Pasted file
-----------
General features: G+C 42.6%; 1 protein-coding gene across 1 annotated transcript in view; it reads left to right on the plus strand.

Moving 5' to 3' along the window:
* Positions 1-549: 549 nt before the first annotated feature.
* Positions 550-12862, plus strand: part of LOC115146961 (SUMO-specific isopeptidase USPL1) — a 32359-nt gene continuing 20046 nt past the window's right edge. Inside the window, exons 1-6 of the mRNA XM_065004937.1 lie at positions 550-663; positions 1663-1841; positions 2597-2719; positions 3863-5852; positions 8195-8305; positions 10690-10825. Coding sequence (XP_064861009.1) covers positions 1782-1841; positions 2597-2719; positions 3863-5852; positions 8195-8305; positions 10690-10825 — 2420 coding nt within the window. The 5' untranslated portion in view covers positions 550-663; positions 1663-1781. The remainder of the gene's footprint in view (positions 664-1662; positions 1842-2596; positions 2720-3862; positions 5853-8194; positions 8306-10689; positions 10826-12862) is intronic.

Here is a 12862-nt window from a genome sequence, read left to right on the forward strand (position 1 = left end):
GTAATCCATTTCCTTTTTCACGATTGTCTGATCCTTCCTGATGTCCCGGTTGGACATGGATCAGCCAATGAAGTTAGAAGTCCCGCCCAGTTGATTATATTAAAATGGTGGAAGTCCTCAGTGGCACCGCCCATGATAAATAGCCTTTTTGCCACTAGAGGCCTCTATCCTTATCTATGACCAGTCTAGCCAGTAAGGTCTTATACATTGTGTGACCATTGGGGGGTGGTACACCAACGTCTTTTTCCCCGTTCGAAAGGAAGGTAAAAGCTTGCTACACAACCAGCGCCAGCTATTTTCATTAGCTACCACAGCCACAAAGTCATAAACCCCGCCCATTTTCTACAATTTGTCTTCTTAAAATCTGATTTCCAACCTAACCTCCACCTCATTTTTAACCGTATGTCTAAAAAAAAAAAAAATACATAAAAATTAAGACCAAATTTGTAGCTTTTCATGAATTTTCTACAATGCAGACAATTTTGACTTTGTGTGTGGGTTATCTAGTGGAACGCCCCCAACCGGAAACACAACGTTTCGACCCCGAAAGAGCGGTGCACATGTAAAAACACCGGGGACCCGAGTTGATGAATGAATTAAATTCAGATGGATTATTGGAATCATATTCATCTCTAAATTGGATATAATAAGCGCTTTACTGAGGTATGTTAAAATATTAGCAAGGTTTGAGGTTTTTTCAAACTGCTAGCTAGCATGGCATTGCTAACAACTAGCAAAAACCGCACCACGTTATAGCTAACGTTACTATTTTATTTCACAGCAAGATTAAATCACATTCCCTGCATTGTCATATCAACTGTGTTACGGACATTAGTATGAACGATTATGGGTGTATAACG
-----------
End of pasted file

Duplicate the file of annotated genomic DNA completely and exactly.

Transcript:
General features: G+C 42.6%; 1 protein-coding gene across 1 annotated transcript in view; it reads left to right on the plus strand.

Moving 5' to 3' along the window:
* Positions 1-549: 549 nt before the first annotated feature.
* Positions 550-12862, plus strand: part of LOC115146961 (SUMO-specific isopeptidase USPL1) — a 32359-nt gene continuing 20046 nt past the window's right edge. Inside the window, exons 1-6 of the mRNA XM_065004937.1 lie at positions 550-663; positions 1663-1841; positions 2597-2719; positions 3863-5852; positions 8195-8305; positions 10690-10825. Coding sequence (XP_064861009.1) covers positions 1782-1841; positions 2597-2719; positions 3863-5852; positions 8195-8305; positions 10690-10825 — 2420 coding nt within the window. The 5' untranslated portion in view covers positions 550-663; positions 1663-1781. The remainder of the gene's footprint in view (positions 664-1662; positions 1842-2596; positions 2720-3862; positions 5853-8194; positions 8306-10689; positions 10826-12862) is intronic.

Here is a 12862-nt window from a genome sequence, read left to right on the forward strand (position 1 = left end):
GTAATCCATTTCCTTTTTCACGATTGTCTGATCCTTCCTGATGTCCCGGTTGGACATGGATCAGCCAATGAAGTTAGAAGTCCCGCCCAGTTGATTATATTAAAATGGTGGAAGTCCTCAGTGGCACCGCCCATGATAAATAGCCTTTTTGCCACTAGAGGCCTCTATCCTTATCTATGACCAGTCTAGCCAGTAAGGTCTTATACATTGTGTGACCATTGGGGGGTGGTACACCAACGTCTTTTTCCCCGTTCGAAAGGAAGGTAAAAGCTTGCTACACAACCAGCGCCAGCTATTTTCATTAGCTACCACAGCCACAAAGTCATAAACCCCGCCCATTTTCTACAATTTGTCTTCTTAAAATCTGATTTCCAACCTAACCTCCACCTCATTTTTAACCGTATGTCTAAAAAAAAAAAAAATACATAAAAATTAAGACCAAATTTGTAGCTTTTCATGAATTTTCTACAATGCAGACAATTTTGACTTTGTGTGTGGGTTATCTAGTGGAACGCCCCCAACCGGAAACACAACGTTTCGACCCCGAAAGAGCGGTGCACATGTAAAAACACCGGGGACCCGAGTTGATGAATGAATTAAATTCAGATGGATTATTGGAATCATATTCATCTCTAAATTGGATATAATAAGCGCTTTACTGAGGTATGTTAAAATATTAGCAAGGTTTGAGGTTTTTTCAAACTGCTAGCTAGCATGGCATTGCTAACAACTAGCAAAAACCGCACCACGTTATAGCTAACGTTACTATTTTATTTCACAGCAAGATTAAATCACATTCCCTGCATTGTCATATCAACTGTGTTACGGACATTAGTATGAACGATTATGGGTGTATAACG